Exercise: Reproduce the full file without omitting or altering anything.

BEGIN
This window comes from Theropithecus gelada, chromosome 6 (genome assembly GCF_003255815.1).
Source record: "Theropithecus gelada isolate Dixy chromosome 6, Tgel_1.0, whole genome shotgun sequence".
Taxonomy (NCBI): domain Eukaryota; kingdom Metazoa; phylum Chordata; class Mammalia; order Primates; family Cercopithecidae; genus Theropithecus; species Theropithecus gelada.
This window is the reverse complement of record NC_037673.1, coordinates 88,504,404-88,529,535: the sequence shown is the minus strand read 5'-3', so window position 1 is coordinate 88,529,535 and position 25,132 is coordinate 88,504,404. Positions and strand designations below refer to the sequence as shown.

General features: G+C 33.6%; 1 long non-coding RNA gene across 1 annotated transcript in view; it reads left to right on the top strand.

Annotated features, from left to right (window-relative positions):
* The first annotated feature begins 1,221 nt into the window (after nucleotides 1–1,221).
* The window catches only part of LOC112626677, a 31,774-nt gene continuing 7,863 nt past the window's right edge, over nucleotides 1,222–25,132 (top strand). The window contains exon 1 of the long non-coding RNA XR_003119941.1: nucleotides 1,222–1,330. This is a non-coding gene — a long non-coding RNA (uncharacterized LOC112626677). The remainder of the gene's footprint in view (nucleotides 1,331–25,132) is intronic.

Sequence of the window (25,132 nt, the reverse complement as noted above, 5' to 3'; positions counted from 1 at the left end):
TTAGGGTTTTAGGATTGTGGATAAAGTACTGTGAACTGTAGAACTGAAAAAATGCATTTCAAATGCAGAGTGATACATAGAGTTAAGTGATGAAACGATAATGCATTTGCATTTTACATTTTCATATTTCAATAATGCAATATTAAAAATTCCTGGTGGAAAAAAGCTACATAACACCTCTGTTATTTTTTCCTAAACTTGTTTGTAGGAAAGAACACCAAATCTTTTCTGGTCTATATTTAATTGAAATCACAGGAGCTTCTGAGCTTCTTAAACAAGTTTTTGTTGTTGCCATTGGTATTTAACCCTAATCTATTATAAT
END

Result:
This window comes from Theropithecus gelada, chromosome 6 (genome assembly GCF_003255815.1).
Source record: "Theropithecus gelada isolate Dixy chromosome 6, Tgel_1.0, whole genome shotgun sequence".
Taxonomy (NCBI): domain Eukaryota; kingdom Metazoa; phylum Chordata; class Mammalia; order Primates; family Cercopithecidae; genus Theropithecus; species Theropithecus gelada.
This window is the reverse complement of record NC_037673.1, coordinates 88,504,404-88,529,535: the sequence shown is the minus strand read 5'-3', so window position 1 is coordinate 88,529,535 and position 25,132 is coordinate 88,504,404. Positions and strand designations below refer to the sequence as shown.

General features: G+C 33.6%; 1 long non-coding RNA gene across 1 annotated transcript in view; it reads left to right on the top strand.

Annotated features, from left to right (window-relative positions):
* The first annotated feature begins 1,221 nt into the window (after nucleotides 1–1,221).
* The window catches only part of LOC112626677, a 31,774-nt gene continuing 7,863 nt past the window's right edge, over nucleotides 1,222–25,132 (top strand). The window contains exon 1 of the long non-coding RNA XR_003119941.1: nucleotides 1,222–1,330. This is a non-coding gene — a long non-coding RNA (uncharacterized LOC112626677). The remainder of the gene's footprint in view (nucleotides 1,331–25,132) is intronic.

Sequence of the window (25,132 nt, the reverse complement as noted above, 5' to 3'; positions counted from 1 at the left end):
TTAGGGTTTTAGGATTGTGGATAAAGTACTGTGAACTGTAGAACTGAAAAAATGCATTTCAAATGCAGAGTGATACATAGAGTTAAGTGATGAAACGATAATGCATTTGCATTTTACATTTTCATATTTCAATAATGCAATATTAAAAATTCCTGGTGGAAAAAAGCTACATAACACCTCTGTTATTTTTTCCTAAACTTGTTTGTAGGAAAGAACACCAAATCTTTTCTGGTCTATATTTAATTGAAATCACAGGAGCTTCTGAGCTTCTTAAACAAGTTTTTGTTGTTGCCATTGGTATTTAACCCTAATCTATTATAAT